Chicago Petcoke: Big Announcements Mark Improvement, but Not an End to the Problem
CHICAGO (February 25, 2015) – A series of announcements last week regarding Chicago’s controversial petcoke piles signal significant changes coming to the city’s Southeast Side, where the oil refining waste has been mounded in close proximity to homes, parks and schools:
- KCBX, the company storing and handling the petcoke at two sites along the Calumet River, announced that it would close one site and remove piles from the other, but keep the second site operating indefinitely as a transfer facility to shift petcoke between trains, barges and ships.
- BP, whose refinery in nearby Whiting, IN is a main source of petcoke being piled in Chicago, announced they would cease storing the material in Illinois.
- The City of Chicago denied a request from KCBX to delay enclosure of their controversial petcoke piles.
Following is a joint statement from Natural Resources Defense Council (NRDC) Midwest Director Henry Henderson and Southeast Environmental Task Force Executive Director Peggy Salazar.
Salazar’s Reaction to the KCBX announcement:
“These announcements represent a big win for the neighbors of the piles; their vigilance and outcry forced action. But make no mistake, this fight is not over.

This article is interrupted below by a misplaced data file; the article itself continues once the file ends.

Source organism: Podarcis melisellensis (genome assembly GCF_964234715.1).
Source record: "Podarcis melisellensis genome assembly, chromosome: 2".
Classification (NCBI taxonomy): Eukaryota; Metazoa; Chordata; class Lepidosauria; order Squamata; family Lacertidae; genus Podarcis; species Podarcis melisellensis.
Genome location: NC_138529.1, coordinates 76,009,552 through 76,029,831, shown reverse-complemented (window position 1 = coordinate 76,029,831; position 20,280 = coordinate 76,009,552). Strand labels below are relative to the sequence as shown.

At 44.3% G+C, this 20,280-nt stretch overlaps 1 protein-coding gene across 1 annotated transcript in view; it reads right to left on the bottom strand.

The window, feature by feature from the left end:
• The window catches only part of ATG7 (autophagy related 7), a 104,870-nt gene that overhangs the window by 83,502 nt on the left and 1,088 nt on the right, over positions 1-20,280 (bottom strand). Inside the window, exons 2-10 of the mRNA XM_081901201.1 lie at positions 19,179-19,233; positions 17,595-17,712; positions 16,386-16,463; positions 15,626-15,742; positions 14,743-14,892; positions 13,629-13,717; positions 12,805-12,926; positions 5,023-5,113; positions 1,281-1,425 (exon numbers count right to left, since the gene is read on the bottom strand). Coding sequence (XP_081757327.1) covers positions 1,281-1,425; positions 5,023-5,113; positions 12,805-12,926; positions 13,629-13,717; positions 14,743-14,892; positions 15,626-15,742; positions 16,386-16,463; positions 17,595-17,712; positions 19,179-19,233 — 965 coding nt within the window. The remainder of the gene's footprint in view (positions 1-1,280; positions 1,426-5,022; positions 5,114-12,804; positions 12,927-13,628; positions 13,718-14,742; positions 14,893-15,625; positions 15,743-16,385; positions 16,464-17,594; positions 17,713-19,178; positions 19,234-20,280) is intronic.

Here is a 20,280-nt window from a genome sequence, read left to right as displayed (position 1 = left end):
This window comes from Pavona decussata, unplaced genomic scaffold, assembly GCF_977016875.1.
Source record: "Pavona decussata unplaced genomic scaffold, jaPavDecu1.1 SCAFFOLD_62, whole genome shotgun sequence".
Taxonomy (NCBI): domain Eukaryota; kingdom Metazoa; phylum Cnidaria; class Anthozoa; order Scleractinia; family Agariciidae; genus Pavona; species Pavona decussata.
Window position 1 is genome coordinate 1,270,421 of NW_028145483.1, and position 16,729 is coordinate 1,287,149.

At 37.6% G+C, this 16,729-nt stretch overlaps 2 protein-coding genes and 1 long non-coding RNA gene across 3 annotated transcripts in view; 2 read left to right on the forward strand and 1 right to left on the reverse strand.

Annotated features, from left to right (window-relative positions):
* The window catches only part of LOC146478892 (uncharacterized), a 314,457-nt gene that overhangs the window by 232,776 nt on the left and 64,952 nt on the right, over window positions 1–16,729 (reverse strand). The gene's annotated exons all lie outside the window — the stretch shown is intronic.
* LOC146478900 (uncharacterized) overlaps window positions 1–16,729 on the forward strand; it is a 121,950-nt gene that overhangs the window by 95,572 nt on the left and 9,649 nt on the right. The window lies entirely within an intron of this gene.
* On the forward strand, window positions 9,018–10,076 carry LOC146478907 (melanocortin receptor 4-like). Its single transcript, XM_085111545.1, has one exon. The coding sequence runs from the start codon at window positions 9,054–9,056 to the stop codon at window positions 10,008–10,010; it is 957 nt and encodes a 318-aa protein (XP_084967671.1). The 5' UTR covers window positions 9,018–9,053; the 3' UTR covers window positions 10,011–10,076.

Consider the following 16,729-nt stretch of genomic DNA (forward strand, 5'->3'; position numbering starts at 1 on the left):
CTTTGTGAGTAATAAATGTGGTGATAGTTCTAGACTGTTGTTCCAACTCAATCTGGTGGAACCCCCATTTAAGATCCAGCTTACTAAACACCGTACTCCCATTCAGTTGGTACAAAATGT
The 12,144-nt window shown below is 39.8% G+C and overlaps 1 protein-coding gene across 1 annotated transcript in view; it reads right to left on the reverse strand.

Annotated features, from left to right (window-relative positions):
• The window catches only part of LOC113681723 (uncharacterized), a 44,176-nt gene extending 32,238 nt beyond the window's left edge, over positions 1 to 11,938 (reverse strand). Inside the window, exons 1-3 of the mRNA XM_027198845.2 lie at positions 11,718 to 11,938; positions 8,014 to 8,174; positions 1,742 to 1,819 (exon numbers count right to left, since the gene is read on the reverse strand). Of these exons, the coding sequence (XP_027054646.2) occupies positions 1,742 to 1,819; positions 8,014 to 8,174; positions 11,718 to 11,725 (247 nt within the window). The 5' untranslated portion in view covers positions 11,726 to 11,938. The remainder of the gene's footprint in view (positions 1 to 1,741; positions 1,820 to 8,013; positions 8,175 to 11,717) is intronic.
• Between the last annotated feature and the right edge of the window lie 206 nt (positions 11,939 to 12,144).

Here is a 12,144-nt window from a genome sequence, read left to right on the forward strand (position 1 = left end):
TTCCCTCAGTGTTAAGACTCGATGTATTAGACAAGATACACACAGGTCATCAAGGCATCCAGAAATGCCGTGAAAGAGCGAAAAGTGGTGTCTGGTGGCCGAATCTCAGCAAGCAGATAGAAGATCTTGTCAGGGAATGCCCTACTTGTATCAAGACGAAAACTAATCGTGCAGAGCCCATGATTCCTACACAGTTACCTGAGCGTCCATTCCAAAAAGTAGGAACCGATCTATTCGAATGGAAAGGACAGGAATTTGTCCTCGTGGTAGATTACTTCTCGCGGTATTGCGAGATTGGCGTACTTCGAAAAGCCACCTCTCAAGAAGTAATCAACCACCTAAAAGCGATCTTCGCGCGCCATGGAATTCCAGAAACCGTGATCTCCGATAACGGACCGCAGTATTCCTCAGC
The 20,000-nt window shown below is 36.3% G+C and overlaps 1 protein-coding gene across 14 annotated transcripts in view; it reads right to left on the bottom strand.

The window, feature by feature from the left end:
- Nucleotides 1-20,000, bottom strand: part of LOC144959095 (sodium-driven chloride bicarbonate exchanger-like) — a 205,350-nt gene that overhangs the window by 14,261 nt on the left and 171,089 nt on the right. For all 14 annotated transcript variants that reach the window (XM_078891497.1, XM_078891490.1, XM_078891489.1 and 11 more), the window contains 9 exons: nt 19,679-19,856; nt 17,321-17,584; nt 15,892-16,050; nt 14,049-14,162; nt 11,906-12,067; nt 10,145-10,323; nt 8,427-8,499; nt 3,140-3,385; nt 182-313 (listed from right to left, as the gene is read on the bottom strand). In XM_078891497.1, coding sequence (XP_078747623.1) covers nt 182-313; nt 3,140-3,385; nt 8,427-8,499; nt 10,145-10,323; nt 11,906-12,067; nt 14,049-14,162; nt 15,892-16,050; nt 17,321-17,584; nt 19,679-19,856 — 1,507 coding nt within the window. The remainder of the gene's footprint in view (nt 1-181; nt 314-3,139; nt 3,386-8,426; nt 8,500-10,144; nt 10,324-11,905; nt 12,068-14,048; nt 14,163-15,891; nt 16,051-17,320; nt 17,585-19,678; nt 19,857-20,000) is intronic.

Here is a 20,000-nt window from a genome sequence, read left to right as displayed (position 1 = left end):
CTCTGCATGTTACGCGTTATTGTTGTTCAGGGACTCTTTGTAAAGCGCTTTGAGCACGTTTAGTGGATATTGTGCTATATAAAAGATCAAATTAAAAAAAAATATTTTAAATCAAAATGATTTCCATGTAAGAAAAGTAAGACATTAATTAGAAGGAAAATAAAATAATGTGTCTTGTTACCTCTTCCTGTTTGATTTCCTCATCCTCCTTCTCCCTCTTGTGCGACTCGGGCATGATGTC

“The impacts of the petcoke in the midst of the Southeast Side have been shifted, not eliminated. More will need to be done to protect the community from the likely increasing assault of trains, barges, ships and trucks delivering the dusty mess.
“We do not think there is a place for petcoke or coal in this community. And we are not alone in feeling that way. More than 2700 Chicagoans have signed petitions delivered to the City calling for a ban on petcoke. The issue won big on election day, as 10th Ward voter overwhelmingly passed a resolution calling for a ban on petcoke.”
Henderson’s Reaction to the BP announcement:
“We hope that BP’s decision to stop sending its waste to Chicago does not set up other communities to become new dumping grounds. The company needs to have far more transparency about where their petcoke will be going.
“We will be keeping an eye out for our Northwest Indiana neighbors; simply shifting the piles back to where they came from or further down river is not a solution to this problem.”